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Analysis: What Airlines Want In Middle-of-Market (MOM) Aircraft
11 July 2016

Jens Flottau

Boeing believes there is a big market for a new aircraft in the space between the current Boeing-Airbus narrowbody families and the smallest widebodies. What it has not determined is the size and performance characteristics of that so-called middle-of-the-market (MOM) aircraft.

But a joint survey of airlines and air cargo carriers by Bank of America Merrill Lynch and Aviation Week/Penton Research provides some clues about what airlines want in a new aircraft—be it from Boeing, Airbus or a new player in that segment. Some of the results are surprising and show how technologically challenging such a project would be for the manufacturer that chooses to launch an aircraft in the category.

First surprise: Airlines, traditionally conservative when it comes to innovations that are challenging to much of their operational status quo, seem to be prepared to reintroduce widebodies into medium-haul flying. Sixty percent of the carriers participating in the survey would consider ordering a small widebody, provided it fits into existing airport gate infrastructure.

The limitation at many airports is wingspan: a new aircraft cannot be much wider than an Airbus A320 or a Boeing 737 if it is to use narrowbody gates. And wingspan is defined in part by the range requirement, which leads to the next challenge: Of the airlines interested in buying a MOM jet, 22% would need a range of 4,000-5,000 nm, 24% would want 3,000-3,999 nm and another 23% want only 2,000-2,999 nm.

That wide spread of range requirements is a major issue for aircraft designers: A significant number of airlines merely want more passenger capacity; others want range, and some want both.

To make things even more complex, almost half of the airlines surveyed that would buy a MOM aircraft have defined their preferred two-class seating capacity as being 150-199 seats. Only 27% want 200-249 seats, and many fewer want an even larger aircraft. Those answers suggest a new midsize aircraft does not have to be larger than 250 seats, and its smallest variant could be smaller than Boeing and Airbus currently think.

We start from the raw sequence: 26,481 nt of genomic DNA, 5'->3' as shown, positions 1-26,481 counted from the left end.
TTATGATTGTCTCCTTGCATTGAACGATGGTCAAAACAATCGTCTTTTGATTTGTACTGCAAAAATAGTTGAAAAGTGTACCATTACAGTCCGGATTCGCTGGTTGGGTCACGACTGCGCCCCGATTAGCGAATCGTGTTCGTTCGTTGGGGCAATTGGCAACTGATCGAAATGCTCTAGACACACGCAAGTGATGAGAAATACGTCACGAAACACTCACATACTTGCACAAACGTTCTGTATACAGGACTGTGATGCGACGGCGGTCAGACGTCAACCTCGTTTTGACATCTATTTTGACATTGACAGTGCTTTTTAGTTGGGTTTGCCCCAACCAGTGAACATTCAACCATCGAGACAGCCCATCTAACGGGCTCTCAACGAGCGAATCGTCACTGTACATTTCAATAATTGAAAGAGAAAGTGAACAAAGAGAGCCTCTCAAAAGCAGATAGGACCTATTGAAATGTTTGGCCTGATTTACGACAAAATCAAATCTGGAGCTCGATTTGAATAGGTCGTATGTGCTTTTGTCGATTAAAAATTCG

Given the level of demand for a smaller jet just developing a shrunk version of an aircraft optimized for larger capacity won’t be good enough. Significant investment would have to be made to ensure key design features such as wings, empennage and engines fit its size and are optimized for the segment.

Airlines also have concrete ideas about materials: A clear majority wants the fuselage and the wings to be made of composite materials—today characteristics of only the most modern widebodies such as the Airbus A350 and the Boeing 787 and unheard of in the narrowbody space.

Back to the seating preference: The fact that so many airlines are interested in an aircraft with fewer than 200 seats makes clear that many ultimately consider the MOM aircraft also as a replacement for Boeing 737 or Airbus A320 fleets, not only a model for a new segment. In fact, only 18% of airlines responded that they would use such a jet to open new markets as a pure addition to their fleets while most cited replacement (35%) or some combination of upgauging or downsizing of average unit capacity. The new midsize aircraft is not only about filling the niche created by the discontinuation of the 757; airlines go far beyond that narrow application in their planning.

But Boeing or any other manufacturer may not want to choose that route because there would be a clear danger of cannibalizing existing aircraft families. For Boeing, definition work will all depend on what it expects for the future of the 737. The company could assume that with average aircraft size increasing anyway, the new design could over time become its smallest offering as the 737 slowly decreases. Or Boeing could conclude that the current 737 will be succeeded in its own segment with the midsize aircraft coming in just above it.

That second path would require a massive capital investment, which would be challenging, given all of Boeing’s other burdens—recovery of 787 development costs, plus the 737 MAX and 777X developments. To make matters worse, the midsize aircraft would likely have to be developed as a family of different versions to satisfy as many customer demands as possible.

But who says it is necessarily Boeing that would build an aircraft in that segment? Airbus will soon be much less constrained in terms of spending: The A350-900 is already in service, and the −1000 will follow next year. Investment on a possible stretch would likely be more incremental, and most of the work on the A320neo family is also behind it.

Then again, Airbus probably already has what comes closest to airline requirements in that part of the market, the A321neo and the A330neo. Why would it risk making them obsolete unless it was absolutely necessary?

But airlines are clearly showing their interest: 89% of airlines and air cargo operators surveyed said they would buy a MOM aircraft. And 82% of those that are interested can imagine buying it before 2023. A possible huge rise in fuel costs is not necessarily a driver—many carriers would order a midsize aircraft even if fuel stays at or below $70 per barrel.

As customers and suppliers await Boeing’s decision on whether to move forward, there are clearly a lot of factors at play behind the scenes.